So, while I do like that we’re promoting our food culture, I don’t like the fact that it’s $18 for a hamburger now. I love the creativity that’s happening in the food scene. There is a very artful food movement, and while a lot of it is hype, I have friends doing some good work, and I’m a little envious, you know because the city really took it upon itself to shine a light on the Sacramento food scene.
Now, what we need is a horn to mouth festival, because unfortunately, in contrast, our musicians are more popular and well known than Sacramento’s chefs. You can go to Arizona and mention Randy Paragary, and the mother fuckers say “who?” but the Def Tones they know. How does that work?
I remember when my artist friends could afford to live in Midtown. It was a golden era that’s gone. So that’s why it took me a second to think about the question, it’s because none of my artist friends live in Midtown anymore.
And I’m talking about successful artists, these are not broke people, they just can’t afford it anymore. We’re all getting displaced.
articulator: Where are those folks going?
Harley White Jr.: Moving to houses in the suburbs, where people are renting and subletting rooms, we scattered everywhere, Natomas, Tahoe Park, Citrus Heights…
articulator: I hear that question a lot, “do I need to move to Elk Grove? Do I have to move to Lodi?”
Harley White Jr.: Yes. You do. Yes, we do. We have the city promoting that it’s all happening downtown! We’re all like, what the fuck’s happening downtown? The people that were downtown for the last 20 years have left. What’s there now?
But you know what? I was at Luna’s last night. There are 30 people there, straight jazz junkies, it was so good. They did a tribute to Monk; usually, they do free jazz, but they stayed inside. They did Monk and just killed it, on a Monday night! He gets no support from the city, and that place is an institution.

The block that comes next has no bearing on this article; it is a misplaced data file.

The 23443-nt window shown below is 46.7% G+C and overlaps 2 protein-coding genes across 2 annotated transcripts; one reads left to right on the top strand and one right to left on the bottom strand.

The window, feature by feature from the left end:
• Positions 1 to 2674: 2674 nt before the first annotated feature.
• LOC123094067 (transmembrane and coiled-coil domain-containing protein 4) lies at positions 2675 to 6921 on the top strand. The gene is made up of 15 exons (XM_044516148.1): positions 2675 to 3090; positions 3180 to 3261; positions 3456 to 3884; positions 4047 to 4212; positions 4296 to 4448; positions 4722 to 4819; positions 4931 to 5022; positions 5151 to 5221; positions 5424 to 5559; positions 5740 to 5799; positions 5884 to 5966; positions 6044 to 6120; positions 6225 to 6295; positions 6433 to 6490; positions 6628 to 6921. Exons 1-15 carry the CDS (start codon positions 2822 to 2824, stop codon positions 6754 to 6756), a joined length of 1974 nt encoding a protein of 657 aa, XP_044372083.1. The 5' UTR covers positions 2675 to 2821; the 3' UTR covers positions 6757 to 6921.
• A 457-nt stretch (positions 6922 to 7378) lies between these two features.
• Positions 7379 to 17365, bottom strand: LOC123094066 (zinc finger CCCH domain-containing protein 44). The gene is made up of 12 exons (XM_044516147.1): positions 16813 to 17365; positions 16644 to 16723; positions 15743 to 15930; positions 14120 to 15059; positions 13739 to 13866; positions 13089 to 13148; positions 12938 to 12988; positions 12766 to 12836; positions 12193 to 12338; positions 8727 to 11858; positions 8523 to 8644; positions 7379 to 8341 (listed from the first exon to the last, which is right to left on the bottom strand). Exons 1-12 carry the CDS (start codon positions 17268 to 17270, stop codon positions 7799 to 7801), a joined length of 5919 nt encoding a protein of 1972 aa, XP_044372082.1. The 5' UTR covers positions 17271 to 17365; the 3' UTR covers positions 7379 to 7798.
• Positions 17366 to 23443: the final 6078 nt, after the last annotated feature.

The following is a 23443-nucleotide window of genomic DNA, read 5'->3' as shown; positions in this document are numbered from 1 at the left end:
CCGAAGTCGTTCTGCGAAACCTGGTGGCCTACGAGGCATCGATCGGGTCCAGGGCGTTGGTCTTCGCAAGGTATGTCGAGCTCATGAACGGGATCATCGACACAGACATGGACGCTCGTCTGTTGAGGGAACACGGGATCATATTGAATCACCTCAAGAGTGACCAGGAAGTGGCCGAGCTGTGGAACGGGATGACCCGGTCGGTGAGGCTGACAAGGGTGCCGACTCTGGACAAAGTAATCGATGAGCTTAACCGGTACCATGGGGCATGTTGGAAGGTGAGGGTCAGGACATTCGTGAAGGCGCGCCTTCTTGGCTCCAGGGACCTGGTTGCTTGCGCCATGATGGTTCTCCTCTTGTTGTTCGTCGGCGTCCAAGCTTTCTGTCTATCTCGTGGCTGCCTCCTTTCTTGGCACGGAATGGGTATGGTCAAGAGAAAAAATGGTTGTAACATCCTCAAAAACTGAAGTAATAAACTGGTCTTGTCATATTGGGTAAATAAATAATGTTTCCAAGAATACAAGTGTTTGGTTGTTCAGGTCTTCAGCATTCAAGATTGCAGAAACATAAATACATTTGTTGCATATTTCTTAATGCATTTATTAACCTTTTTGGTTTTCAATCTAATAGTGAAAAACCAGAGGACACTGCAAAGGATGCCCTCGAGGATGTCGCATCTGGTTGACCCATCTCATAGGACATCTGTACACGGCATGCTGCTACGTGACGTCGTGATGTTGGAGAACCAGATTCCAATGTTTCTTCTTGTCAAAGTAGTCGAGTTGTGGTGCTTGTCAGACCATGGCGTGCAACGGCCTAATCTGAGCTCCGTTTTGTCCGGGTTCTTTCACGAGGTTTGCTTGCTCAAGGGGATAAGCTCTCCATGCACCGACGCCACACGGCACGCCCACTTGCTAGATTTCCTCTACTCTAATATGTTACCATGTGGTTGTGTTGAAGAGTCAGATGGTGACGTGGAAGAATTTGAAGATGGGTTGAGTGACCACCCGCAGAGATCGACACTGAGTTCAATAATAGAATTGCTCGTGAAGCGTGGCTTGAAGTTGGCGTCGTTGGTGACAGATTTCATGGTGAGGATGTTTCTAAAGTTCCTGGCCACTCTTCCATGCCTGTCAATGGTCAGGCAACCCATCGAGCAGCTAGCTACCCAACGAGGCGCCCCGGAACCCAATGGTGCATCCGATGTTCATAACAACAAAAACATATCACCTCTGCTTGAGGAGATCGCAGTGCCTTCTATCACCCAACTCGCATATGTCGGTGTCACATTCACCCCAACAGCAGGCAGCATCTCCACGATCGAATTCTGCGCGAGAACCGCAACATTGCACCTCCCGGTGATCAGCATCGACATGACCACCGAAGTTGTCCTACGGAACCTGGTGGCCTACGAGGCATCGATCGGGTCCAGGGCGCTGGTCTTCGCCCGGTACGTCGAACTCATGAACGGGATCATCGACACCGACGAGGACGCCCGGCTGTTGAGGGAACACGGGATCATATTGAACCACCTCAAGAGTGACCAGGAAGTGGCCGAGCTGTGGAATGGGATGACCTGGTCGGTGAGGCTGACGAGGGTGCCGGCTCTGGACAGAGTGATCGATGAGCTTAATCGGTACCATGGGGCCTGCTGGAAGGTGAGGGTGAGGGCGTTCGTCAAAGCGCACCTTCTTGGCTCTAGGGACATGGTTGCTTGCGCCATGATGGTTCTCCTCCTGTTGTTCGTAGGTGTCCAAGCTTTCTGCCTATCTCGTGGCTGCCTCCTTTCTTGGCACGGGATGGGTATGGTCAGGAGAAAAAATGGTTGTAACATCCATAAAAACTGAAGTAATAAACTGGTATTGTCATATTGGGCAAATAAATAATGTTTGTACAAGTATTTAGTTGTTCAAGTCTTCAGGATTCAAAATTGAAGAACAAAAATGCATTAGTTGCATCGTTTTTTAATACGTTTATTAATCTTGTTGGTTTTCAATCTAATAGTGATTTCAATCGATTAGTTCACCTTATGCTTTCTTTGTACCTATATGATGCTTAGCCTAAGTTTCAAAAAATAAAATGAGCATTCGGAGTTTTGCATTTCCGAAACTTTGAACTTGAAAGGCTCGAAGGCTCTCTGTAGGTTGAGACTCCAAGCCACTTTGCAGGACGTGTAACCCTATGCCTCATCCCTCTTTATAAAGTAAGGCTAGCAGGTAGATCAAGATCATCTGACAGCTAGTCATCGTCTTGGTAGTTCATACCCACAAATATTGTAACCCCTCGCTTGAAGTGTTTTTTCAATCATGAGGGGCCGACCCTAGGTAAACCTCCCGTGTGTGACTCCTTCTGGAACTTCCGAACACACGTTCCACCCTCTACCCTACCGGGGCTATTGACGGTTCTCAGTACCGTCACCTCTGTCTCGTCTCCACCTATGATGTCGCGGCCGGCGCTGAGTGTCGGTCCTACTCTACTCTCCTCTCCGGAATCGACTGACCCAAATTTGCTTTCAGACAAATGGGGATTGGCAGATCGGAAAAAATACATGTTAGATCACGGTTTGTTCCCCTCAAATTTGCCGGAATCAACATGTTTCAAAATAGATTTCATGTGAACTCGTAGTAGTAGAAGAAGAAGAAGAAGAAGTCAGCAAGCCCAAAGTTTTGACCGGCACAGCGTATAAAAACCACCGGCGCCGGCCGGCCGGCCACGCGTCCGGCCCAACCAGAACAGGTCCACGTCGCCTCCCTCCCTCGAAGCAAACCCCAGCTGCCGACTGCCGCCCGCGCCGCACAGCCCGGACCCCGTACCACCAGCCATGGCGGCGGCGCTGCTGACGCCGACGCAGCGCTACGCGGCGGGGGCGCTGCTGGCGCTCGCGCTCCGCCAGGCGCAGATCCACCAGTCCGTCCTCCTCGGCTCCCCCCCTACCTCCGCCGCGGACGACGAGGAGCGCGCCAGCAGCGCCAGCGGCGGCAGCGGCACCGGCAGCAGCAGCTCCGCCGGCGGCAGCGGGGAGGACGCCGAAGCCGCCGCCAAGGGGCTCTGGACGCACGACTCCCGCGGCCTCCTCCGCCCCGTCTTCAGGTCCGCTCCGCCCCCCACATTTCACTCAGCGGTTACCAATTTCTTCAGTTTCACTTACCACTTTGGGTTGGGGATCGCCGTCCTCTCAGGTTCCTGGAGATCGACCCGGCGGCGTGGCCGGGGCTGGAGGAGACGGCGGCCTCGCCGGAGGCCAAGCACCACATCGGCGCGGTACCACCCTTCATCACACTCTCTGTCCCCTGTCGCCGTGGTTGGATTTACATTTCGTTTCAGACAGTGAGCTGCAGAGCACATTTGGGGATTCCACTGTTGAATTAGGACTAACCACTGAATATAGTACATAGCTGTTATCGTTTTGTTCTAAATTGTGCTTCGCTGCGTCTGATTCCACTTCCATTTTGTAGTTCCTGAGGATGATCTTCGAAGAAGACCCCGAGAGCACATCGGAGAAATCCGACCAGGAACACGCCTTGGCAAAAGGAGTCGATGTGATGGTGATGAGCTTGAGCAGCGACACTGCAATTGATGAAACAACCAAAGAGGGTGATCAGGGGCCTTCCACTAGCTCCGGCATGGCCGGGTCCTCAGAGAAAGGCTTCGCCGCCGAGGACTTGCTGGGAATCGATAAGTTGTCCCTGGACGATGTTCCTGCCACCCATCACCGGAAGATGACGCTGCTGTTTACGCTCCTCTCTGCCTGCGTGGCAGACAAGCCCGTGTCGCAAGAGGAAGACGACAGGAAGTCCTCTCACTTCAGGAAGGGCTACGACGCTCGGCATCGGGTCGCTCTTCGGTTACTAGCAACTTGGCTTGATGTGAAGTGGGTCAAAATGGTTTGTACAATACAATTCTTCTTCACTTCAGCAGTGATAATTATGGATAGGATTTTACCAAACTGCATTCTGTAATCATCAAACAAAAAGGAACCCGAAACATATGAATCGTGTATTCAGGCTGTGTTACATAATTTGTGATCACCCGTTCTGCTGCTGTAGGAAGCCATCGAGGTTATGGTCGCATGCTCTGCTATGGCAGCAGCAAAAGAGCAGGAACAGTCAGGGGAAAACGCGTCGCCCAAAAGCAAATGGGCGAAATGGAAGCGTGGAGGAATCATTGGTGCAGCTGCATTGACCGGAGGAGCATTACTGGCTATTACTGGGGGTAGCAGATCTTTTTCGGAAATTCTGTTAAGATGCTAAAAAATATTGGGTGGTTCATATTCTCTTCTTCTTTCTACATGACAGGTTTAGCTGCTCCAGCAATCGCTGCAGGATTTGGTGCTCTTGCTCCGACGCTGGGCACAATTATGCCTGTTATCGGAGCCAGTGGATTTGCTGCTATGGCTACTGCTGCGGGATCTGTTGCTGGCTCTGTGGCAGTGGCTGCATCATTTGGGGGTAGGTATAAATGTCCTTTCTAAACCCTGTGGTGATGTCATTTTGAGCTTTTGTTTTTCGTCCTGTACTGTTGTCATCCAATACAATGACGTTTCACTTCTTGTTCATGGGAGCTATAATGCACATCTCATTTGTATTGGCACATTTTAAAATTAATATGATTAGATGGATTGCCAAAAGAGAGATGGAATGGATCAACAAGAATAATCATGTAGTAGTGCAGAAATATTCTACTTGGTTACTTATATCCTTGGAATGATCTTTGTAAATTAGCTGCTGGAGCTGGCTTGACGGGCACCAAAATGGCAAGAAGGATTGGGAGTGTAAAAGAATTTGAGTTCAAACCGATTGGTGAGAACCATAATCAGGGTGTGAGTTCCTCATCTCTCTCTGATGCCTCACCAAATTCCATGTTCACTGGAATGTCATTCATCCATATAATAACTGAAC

But, oh, the Sacramento Kings got a new house, and they’re not playing above .500 still, after 20 years. But no cash in the kitty for Luna.
articulator: Talking about the people who made Midtown cool and are being priced out, are there new cool folks coming in to fill that void?
Harley White Jr.: Kids with money. I’m sorry. I mean, look at R street, how many African American artists live there? Yeah, yeah. All these kids, I mean, stop lying about the application process. I know how SMAC works; I’ve been in meetings where they declare, “oh, we have this equity initiative.” No, you don’t, everybody didn’t get a chance to hear about this. I can’t even get mad about it more.
articulator: With that in mind, what advice do you have for people, who are feeling squeezed out—to help them utilize their own ambition, and whatever discipline and creativity they have to figure out how to succeed on their own?
Harley White Jr.: You have to make your choices, don’t you? And that’s what every artist has gone through from Michelangelo to Dali to Duke. The question you have to answer is, “do you love this game?”
You have to decide if you really want to do this because who told you it was going to be sunshine and roses, and art openings? Well, you probably shouldn’t have listened to them. Yes. Cut the lies and do it for yourself.
You have to stay true to yourself and believe in what you’re doing. If you’re bending your vision to get your art to fit in some lame program, you’re doing a disservice to yourself for that $2,500 check. You end up creating some mediocre shit.